EconPapers    
Economics at your fingertips  
 

The Effects of Prior Shocks on Managerial Risk Taking: Evidence from Italian Professional Soccer

Alessandro Bucciol (), Alessio Hu () and Luca Zarri
Additional contact information
Alessio Hu: University of Verona

No 17/2017, Working Papers from University of Verona, Department of Economics

Abstract: A growing empirical literature documents that managerial risk taking is linked to an individual’s history of relevant shocks. Using male soccer data on 32 teams and 2160 matches covering eight seasons of the Italian premier league (“Serie A”), we provide clean evidence that change in managerial risk taking – proxied by a team coach’s decision to alter the initial system of play in a match – significantly depends on having experienced wins or defeats in the recent past. In particular, we show that prior shocks matter, as change in risk taking strongly and positively depends on prior defeats. Single defeats and heavy defeats make the coaches more risk seeking (opting for more offensive systems of play). In contrast, passing through multiple defeats in a row and experiencing single wins are associated with more cautious risk-taking behavior. Changing risk taking, though, does not seem to pay off in terms of match outcomes. Finally, we interestingly document that in top teams managerial risk taking is not sensitive at all to prior shocks, regardless of their positive or negative direction.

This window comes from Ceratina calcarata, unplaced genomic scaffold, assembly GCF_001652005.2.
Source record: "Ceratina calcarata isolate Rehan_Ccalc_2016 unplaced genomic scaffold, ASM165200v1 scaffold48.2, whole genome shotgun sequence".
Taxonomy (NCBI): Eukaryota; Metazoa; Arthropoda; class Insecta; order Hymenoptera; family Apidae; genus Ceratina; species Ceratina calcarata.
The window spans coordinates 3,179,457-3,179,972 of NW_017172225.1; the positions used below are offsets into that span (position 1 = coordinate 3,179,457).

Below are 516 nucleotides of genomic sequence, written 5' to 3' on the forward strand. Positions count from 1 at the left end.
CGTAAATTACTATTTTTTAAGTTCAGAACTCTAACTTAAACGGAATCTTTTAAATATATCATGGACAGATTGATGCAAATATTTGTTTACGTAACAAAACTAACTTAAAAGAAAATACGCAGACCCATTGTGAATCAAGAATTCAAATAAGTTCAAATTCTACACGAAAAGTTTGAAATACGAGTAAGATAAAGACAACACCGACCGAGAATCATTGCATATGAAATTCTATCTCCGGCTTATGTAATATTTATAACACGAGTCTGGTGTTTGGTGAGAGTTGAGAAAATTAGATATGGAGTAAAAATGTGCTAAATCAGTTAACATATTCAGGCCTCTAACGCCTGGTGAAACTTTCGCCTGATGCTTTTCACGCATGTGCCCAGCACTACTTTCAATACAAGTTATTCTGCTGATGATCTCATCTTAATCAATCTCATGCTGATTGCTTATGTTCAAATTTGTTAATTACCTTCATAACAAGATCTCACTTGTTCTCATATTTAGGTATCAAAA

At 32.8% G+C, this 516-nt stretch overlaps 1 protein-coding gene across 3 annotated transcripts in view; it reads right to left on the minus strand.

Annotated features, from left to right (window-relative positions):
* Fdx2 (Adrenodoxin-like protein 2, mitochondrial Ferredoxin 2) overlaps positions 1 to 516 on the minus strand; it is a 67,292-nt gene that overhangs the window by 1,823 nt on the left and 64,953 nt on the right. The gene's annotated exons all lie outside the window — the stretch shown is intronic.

Keywords: Managerial Risk Taking; Prior Shocks; Field Data; Soccer (search for similar items in EconPapers)
JEL-codes: D81 D91 Z20 (search for similar items in EconPapers)
New Economics Papers: this item is included in nep-eur, nep-exp and nep-spo
Date: 2017-11
References: View references in EconPapers View complete reference list from CitEc
Citations: Track citations by RSS feed

Downloads: (external link)
http://dse.univr.it/home/workingpapers/wp2017n17.pdf First version (application/pdf)

Related works:
This item may be available elsewhere in EconPapers: Search for items with the same title.

Export reference: BibTeX RIS (EndNote, ProCite, RefMan) HTML/Text

Persistent link: https://EconPapers.repec.org/RePEc:ver:wpaper:17/2017

Access Statistics for this paper

More papers in Working Papers from University of Verona, Department of Economics Contact information at EDIRC.
Bibliographic data for series maintained by Michael Reiter ().

 
Page updated 2019-04-14
Handle: RePEc:ver:wpaper:17/2017